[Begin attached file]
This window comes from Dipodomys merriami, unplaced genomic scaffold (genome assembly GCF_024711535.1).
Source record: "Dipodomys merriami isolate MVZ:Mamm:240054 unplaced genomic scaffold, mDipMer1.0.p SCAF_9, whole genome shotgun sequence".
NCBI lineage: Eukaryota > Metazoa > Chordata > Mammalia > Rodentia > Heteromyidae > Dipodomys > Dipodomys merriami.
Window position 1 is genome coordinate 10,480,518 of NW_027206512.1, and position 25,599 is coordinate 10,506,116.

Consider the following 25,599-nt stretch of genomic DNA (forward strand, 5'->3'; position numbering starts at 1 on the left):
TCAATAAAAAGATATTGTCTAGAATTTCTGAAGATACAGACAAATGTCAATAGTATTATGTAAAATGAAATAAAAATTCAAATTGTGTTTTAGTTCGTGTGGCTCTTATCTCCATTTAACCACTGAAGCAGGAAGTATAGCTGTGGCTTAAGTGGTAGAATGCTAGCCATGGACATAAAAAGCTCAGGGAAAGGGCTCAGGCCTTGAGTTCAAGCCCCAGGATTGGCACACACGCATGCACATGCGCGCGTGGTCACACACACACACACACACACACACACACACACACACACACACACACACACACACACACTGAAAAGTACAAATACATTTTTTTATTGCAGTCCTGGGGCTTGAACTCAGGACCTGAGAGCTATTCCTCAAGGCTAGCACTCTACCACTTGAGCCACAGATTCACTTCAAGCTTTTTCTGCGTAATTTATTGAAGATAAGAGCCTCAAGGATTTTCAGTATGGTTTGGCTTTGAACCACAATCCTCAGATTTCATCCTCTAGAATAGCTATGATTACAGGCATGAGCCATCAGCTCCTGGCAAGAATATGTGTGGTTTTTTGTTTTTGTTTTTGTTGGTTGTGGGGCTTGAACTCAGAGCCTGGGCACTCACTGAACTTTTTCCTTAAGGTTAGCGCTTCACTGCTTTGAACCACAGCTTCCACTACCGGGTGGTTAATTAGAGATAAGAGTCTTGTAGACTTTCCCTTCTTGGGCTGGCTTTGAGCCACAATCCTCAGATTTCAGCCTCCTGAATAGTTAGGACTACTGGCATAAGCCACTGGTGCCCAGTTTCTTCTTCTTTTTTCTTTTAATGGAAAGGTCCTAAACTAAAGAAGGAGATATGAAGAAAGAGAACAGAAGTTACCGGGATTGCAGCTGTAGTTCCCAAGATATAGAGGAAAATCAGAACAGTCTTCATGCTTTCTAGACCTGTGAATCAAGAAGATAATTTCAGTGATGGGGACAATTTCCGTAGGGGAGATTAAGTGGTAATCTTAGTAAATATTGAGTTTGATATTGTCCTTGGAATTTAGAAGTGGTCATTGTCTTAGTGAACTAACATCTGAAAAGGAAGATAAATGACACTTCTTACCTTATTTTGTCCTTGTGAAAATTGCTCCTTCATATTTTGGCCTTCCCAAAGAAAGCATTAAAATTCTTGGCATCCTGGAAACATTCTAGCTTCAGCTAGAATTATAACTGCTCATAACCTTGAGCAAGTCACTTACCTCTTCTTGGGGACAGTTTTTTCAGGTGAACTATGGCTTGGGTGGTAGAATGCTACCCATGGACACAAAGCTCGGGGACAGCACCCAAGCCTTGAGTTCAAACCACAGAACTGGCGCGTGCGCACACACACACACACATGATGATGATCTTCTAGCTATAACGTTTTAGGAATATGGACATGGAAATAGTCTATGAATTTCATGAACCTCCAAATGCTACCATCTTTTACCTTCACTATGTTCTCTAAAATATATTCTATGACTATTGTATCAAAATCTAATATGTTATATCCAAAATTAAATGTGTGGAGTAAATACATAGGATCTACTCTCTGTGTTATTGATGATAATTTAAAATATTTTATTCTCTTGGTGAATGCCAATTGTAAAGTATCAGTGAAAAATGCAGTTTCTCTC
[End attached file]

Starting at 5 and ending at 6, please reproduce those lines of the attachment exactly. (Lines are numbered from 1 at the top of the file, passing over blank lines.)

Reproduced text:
Consider the following 25,599-nt stretch of genomic DNA (forward strand, 5'->3'; position numbering starts at 1 on the left):
TCAATAAAAAGATATTGTCTAGAATTTCTGAAGATACAGACAAATGTCAATAGTATTATGTAAAATGAAATAAAAATTCAAATTGTGTTTTAGTTCGTGTGGCTCTTATCTCCATTTAACCACTGAAGCAGGAAGTATAGCTGTGGCTTAAGTGGTAGAATGCTAGCCATGGACATAAAAAGCTCAGGGAAAGGGCTCAGGCCTTGAGTTCAAGCCCCAGGATTGGCACACACGCATGCACATGCGCGCGTGGTCACACACACACACACACACACACACACACACACACACACACACACACACACACACACACTGAAAAGTACAAATACATTTTTTTATTGCAGTCCTGGGGCTTGAACTCAGGACCTGAGAGCTATTCCTCAAGGCTAGCACTCTACCACTTGAGCCACAGATTCACTTCAAGCTTTTTCTGCGTAATTTATTGAAGATAAGAGCCTCAAGGATTTTCAGTATGGTTTGGCTTTGAACCACAATCCTCAGATTTCATCCTCTAGAATAGCTATGATTACAGGCATGAGCCATCAGCTCCTGGCAAGAATATGTGTGGTTTTTTGTTTTTGTTTTTGTTGGTTGTGGGGCTTGAACTCAGAGCCTGGGCACTCACTGAACTTTTTCCTTAAGGTTAGCGCTTCACTGCTTTGAACCACAGCTTCCACTACCGGGTGGTTAATTAGAGATAAGAGTCTTGTAGACTTTCCCTTCTTGGGCTGGCTTTGAGCCACAATCCTCAGATTTCAGCCTCCTGAATAGTTAGGACTACTGGCATAAGCCACTGGTGCCCAGTTTCTTCTTCTTTTTTCTTTTAATGGAAAGGTCCTAAACTAAAGAAGGAGATATGAAGAAAGAGAACAGAAGTTACCGGGATTGCAGCTGTAGTTCCCAAGATATAGAGGAAAATCAGAACAGTCTTCATGCTTTCTAGACCTGTGAATCAAGAAGATAATTTCAGTGATGGGGACAATTTCCGTAGGGGAGATTAAGTGGTAATCTTAGTAAATATTGAGTTTGATATTGTCCTTGGAATTTAGAAGTGGTCATTGTCTTAGTGAACTAACATCTGAAAAGGAAGATAAATGACACTTCTTACCTTATTTTGTCCTTGTGAAAATTGCTCCTTCATATTTTGGCCTTCCCAAAGAAAGCATTAAAATTCTTGGCATCCTGGAAACATTCTAGCTTCAGCTAGAATTATAACTGCTCATAACCTTGAGCAAGTCACTTACCTCTTCTTGGGGACAGTTTTTTCAGGTGAACTATGGCTTGGGTGGTAGAATGCTACCCATGGACACAAAGCTCGGGGACAGCACCCAAGCCTTGAGTTCAAACCACAGAACTGGCGCGTGCGCACACACACACACACATGATGATGATCTTCTAGCTATAACGTTTTAGGAATATGGACATGGAAATAGTCTATGAATTTCATGAACCTCCAAATGCTACCATCTTTTACCTTCACTATGTTCTCTAAAATATATTCTATGACTATTGTATCAAAATCTAATATGTTATATCCAAAATTAAATGTGTGGAGTAAATACATAGGATCTACTCTCTGTGTTATTGATGATAATTTAAAATATTTTATTCTCTTGGTGAATGCCAATTGTAAAGTATCAGTGAAAAATGCAGTTTCTCTC